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Summer Rainfall Stats

September 10, 2018

By Paul Homewood

 

We’ve looked at the temperature rankings for this summer. but what about rainfall?

 

 

Whilst it has been exceptionally dry in England, it has by no means been of record proportions:

 

England Rainfall - Summer

https://www.metoffice.gov.uk/climate/uk/summaries/actualmonthly

In fact it only ranks 5th driest, behind 1913, 1976, 1983 and 1995.

Note, by the way, that 1912 was by far and away the wettest summer, so the idea that big year to year changes are something new is patently absurd.

 

Spring was also wetter than average this year, while winter was close to normal, so YTD precipitation will only be marginally lower than average.

 

England Rainfall - Spring

 England Rainfall - Winter

There will inevitable be regional variations:

Summer 2018 Rainfall 1981 - 2010 anomaly

https://www.metoffice.gov.uk/climate/uk/summaries/anomacts 

But just looking at England South, rainfall this summer followed a similar pattern to the national one, with this summer ranking 6th driest, behind 1913, 1921, 1976, 1983 and 1995.

image

https://www.metoffice.gov.uk/climate/uk/about/regions-map

 

It seems that, as far as British weather is concerned, the old saying is still true – there’s nothing new under the sun!

12 Comments
  1. Kelvin Vaughan permalink
    September 10, 2018 2:26 pm

    I just compared England’s Annual Sunshine with Englands Max Temperature. Having trouble spotting the difference.

  2. Reynolds CHRISTOPHER permalink
    September 10, 2018 2:36 pm

    Hi Paul,

    Have you ever had any correspondence/debate with Ellie Mae O’Hagan? She appears quite content to make and/or repeat nonsensical claims about man-made global warming and presenters appear incapable of challenging her…

    Regards

    Chris Reynolds

    > WordPress.com

  3. September 10, 2018 5:23 pm

    Reblogged this on Climate Collections.

  4. Phoenix44 permalink
    September 10, 2018 5:24 pm

    What is interesting about the rainfall figures is (i) the huge difference between maximum and minimum – around 380mm versus around 70mm, a more than fivefold difference, and (ii) how common “uncommon” rain fall is – there are few years that are near average.

    • Ian Magness permalink
      September 10, 2018 6:39 pm

      Yes Phoenix, this backs up the statistical analysis that I did on my local monthly rainfall statistics in Surrey a few years back. In summary, there were far more instances of rainfall being, say, 50% over or under long term averages, than there were of outcomes being close to the average. The averages themselves seem to be pretty consistent because the highs didn’t out-gun the lows. If you had to predict an outcome for a particular upcoming month, however, well, good luck!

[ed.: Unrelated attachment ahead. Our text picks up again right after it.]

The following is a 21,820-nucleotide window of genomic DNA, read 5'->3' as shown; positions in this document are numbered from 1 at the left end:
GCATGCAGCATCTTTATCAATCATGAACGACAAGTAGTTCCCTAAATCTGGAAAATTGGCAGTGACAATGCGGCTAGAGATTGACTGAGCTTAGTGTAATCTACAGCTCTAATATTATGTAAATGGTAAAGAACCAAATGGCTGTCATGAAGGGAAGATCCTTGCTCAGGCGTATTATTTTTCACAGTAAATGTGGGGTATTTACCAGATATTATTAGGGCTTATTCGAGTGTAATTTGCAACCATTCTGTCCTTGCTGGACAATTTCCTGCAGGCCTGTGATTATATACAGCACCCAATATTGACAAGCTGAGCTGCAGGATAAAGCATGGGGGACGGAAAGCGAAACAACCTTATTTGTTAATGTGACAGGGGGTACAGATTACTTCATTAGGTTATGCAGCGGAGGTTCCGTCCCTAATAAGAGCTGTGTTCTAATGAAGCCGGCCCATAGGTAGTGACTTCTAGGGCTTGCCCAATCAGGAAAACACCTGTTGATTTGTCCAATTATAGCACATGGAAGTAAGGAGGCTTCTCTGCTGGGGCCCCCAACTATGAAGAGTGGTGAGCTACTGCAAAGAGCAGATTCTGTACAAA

5. Stonyground permalink
    September 10, 2018 5:49 pm

    Just for interest. The saying there is nothing new under the sun comes from the book of Ecclesiastes in the Bible. This book also contributed lyrics to the 1960s song Turn Turn Turn by the Byrds and also states that there isn’t an afterlife.

  6. September 10, 2018 6:23 pm

    The rainfall story may be about to shift to US hurricanes:

    “Florence could very well be the “worst natural disaster in recorded history for Carolinas and Virginia,” as many Trump supporters hope the storm shifts a tad north into Washington, D.C. and if not drains the swamp, then at least floods it.”

    from zerohedge (now apparently without its somewhat disturbing commentariat)

    https://www.zerohedge.com/news/2018-09-10/hurricane-florence-nightmare-scenario-could-be-worst-natural-disaster-recorded

  7. Philip permalink
    September 10, 2018 6:48 pm

    Any chance you can provide the regional annual rainfall graphs, particularly the North-West?

  8. MrGrimNasty permalink
    September 10, 2018 8:21 pm

    The GrimNasty tree stress observation index says there wasn’t even a proper drought!

    The grass has died the worst since ’76, but the deeper ground must have had adequate reserves of water.

  9. Kevin Cidle permalink
    September 12, 2018 1:36 pm

    I live in South Shropshire. We had a warm dry spell up to the beginning of August, since then, with the odd exception, every day has been cold, blustery and rainy. Even in July we only had one day of 29/30 degrees. Many days were around the 25/26 mark, others lower. The last two weeks in August were the coldest I can ever remember, with my car themometer recording 5 or 6 degrees C on a number of occasions in late afternoon, and for the first time in memory I had to put the central heating on in August. Yet this is supposed to be the warmest summer evah in England and the Midlands! I’m afraid it doesn’t make sense. In 1976 the whole county was burnt to a crisp well into October. My suspicion is there are no temperature or rainfall gauges in this area so they are not fed into the regional and national figures. If they were, I would suspect a much lower average and higher rainfall for the summer. By the way, when are the English people going to realise that 20 C does not constitute a heatwave!

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